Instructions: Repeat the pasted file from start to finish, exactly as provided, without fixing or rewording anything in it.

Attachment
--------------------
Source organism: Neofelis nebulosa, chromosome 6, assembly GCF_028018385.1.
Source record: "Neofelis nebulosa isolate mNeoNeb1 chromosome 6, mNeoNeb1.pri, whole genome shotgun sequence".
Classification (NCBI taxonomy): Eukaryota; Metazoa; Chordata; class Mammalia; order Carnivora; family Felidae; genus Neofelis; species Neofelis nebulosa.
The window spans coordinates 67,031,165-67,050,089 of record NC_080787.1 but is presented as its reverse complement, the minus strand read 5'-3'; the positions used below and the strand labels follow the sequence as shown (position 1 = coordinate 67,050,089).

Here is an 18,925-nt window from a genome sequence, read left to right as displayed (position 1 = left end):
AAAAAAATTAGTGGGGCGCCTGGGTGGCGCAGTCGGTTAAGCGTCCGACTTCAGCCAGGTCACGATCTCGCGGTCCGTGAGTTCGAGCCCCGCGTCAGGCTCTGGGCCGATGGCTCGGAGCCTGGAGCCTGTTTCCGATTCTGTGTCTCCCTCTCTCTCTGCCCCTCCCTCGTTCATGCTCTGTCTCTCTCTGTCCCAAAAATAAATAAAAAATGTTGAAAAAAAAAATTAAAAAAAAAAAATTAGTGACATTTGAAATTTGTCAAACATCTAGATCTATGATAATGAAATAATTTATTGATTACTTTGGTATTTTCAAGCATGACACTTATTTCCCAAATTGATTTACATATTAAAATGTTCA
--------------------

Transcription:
Source organism: Neofelis nebulosa, chromosome 6, assembly GCF_028018385.1.
Source record: "Neofelis nebulosa isolate mNeoNeb1 chromosome 6, mNeoNeb1.pri, whole genome shotgun sequence".
Classification (NCBI taxonomy): Eukaryota; Metazoa; Chordata; class Mammalia; order Carnivora; family Felidae; genus Neofelis; species Neofelis nebulosa.
The window spans coordinates 67,031,165-67,050,089 of record NC_080787.1 but is presented as its reverse complement, the minus strand read 5'-3'; the positions used below and the strand labels follow the sequence as shown (position 1 = coordinate 67,050,089).

Here is an 18,925-nt window from a genome sequence, read left to right as displayed (position 1 = left end):
AAAAAAATTAGTGGGGCGCCTGGGTGGCGCAGTCGGTTAAGCGTCCGACTTCAGCCAGGTCACGATCTCGCGGTCCGTGAGTTCGAGCCCCGCGTCAGGCTCTGGGCCGATGGCTCGGAGCCTGGAGCCTGTTTCCGATTCTGTGTCTCCCTCTCTCTCTGCCCCTCCCTCGTTCATGCTCTGTCTCTCTCTGTCCCAAAAATAAATAAAAAATGTTGAAAAAAAAAATTAAAAAAAAAAAATTAGTGACATTTGAAATTTGTCAAACATCTAGATCTATGATAATGAAATAATTTATTGATTACTTTGGTATTTTCAAGCATGACACTTATTTCCCAAATTGATTTACATATTAAAATGTTCA